N2 - Illegal migration often results in dramatic loss of lives that can be avoided with timely Search and Rescue (SAR) interventions; such SAR services require accurate information such as on sea-state and operational tools such as trajectory forecasting for floating objects at sea. The maritime transport of oil crossing this region accounts for 25% of the global maritime traffic and for nearly 7% of the world oil accidents over the last 25 years. In combination with localized oil extraction plants existing in the shelf zones this situation presents a serious threat to both the open-sea and coastal-zone habitats, with consequent impacts on local economic activities as tourism and fisheries, impacts on ecosystems and losses in revenue. In the case of both accidental/deliberate oil spills or drifting-vessel emergency, an operative response chain must include both the detection and the trajectory prediction steps, that take advantage of the most appropriate methodologies and data availability such as: updated meteorological information, near-surface current measurements, and hydrodynamic models with oil spill weathering processes modules. Indeed, both the knowledge of initial positions and an accurate, effective and prompt prediction of their future pathways are of fundamental importance to optimize response activities, shortening the intervention time and increasing their efficacy. In the particular case of oil spills, the knowledge of spill trajectories is very important to anticipate impacts on economic and environmental assets on threatened coasts; the provision of accurate information to decision makers together with training in best practices and damage recovery methods need to be adopted in order to minimize spill impacts.

AB - Illegal migration often results in dramatic loss of lives that can be avoided with timely Search and Rescue (SAR) interventions; such SAR services require accurate information such as on sea-state and operational tools such as trajectory forecasting for floating objects at sea. The maritime transport of oil crossing this region accounts for 25% of the global maritime traffic and for nearly 7% of the world oil accidents over the last 25 years. In combination with localized oil extraction plants existing in the shelf zones this situation presents a serious threat to both the open-sea and coastal-zone habitats, with consequent impacts on local economic activities as tourism and fisheries, impacts on ecosystems and losses in revenue. In the case of both accidental/deliberate oil spills or drifting-vessel emergency, an operative response chain must include both the detection and the trajectory prediction steps, that take advantage of the most appropriate methodologies and data availability such as: updated meteorological information, near-surface current measurements, and hydrodynamic models with oil spill weathering processes modules. Indeed, both the knowledge of initial positions and an accurate, effective and prompt prediction of their future pathways are of fundamental importance to optimize response activities, shortening the intervention time and increasing their efficacy. In the particular case of oil spills, the knowledge of spill trajectories is very important to anticipate impacts on economic and environmental assets on threatened coasts; the provision of accurate information to decision makers together with training in best practices and damage recovery methods need to be adopted in order to minimize spill impacts.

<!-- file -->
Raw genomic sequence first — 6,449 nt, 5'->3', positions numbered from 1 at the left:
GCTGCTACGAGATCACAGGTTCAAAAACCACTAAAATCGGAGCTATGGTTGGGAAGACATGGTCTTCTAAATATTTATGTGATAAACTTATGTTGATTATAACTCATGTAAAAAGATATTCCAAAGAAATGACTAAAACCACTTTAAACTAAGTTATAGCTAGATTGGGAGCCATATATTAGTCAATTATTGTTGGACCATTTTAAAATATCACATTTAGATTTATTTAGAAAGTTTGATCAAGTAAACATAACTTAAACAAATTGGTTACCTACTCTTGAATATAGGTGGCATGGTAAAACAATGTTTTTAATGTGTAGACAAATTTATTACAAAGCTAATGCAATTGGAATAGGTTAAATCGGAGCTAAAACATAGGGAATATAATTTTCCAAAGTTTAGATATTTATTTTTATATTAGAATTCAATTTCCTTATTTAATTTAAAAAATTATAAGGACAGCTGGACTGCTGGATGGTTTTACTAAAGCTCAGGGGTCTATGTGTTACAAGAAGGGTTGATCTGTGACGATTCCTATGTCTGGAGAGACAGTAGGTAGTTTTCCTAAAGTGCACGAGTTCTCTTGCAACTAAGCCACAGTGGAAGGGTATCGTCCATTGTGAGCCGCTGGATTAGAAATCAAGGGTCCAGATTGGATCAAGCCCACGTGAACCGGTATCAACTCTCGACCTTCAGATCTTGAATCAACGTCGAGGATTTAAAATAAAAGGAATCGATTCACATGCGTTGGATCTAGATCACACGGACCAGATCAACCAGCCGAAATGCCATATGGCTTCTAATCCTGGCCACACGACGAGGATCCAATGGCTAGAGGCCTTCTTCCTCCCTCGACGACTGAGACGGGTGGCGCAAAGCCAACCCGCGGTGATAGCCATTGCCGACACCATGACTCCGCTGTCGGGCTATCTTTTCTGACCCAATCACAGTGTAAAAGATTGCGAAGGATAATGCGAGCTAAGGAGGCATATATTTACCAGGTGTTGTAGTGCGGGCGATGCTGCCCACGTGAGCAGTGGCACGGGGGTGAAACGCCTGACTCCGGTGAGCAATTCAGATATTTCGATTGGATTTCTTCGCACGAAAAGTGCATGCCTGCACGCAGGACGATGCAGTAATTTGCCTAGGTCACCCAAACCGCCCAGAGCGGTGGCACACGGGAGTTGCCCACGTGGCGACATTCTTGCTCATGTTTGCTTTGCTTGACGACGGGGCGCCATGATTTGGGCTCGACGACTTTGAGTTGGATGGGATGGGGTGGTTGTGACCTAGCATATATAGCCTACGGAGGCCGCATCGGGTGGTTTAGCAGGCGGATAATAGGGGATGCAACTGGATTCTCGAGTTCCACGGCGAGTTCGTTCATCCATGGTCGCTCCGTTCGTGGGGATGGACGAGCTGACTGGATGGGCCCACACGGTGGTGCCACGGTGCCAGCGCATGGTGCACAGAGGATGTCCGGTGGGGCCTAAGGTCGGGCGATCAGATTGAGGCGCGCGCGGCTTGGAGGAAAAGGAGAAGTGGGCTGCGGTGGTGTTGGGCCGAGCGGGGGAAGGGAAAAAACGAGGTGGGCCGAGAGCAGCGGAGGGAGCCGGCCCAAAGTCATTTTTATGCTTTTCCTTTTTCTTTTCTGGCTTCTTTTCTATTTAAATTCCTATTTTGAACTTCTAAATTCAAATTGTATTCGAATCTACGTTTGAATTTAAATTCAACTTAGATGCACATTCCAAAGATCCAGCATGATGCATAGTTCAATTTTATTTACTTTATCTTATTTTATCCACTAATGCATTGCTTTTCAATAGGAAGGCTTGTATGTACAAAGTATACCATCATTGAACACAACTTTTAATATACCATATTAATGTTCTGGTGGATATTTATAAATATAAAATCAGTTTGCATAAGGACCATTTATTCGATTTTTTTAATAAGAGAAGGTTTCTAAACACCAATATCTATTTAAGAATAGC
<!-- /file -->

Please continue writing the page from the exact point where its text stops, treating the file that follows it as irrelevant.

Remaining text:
UR - http://hdl.handle.net/10447/100702

M3 - Other

SP - 26

EP - 27

ER -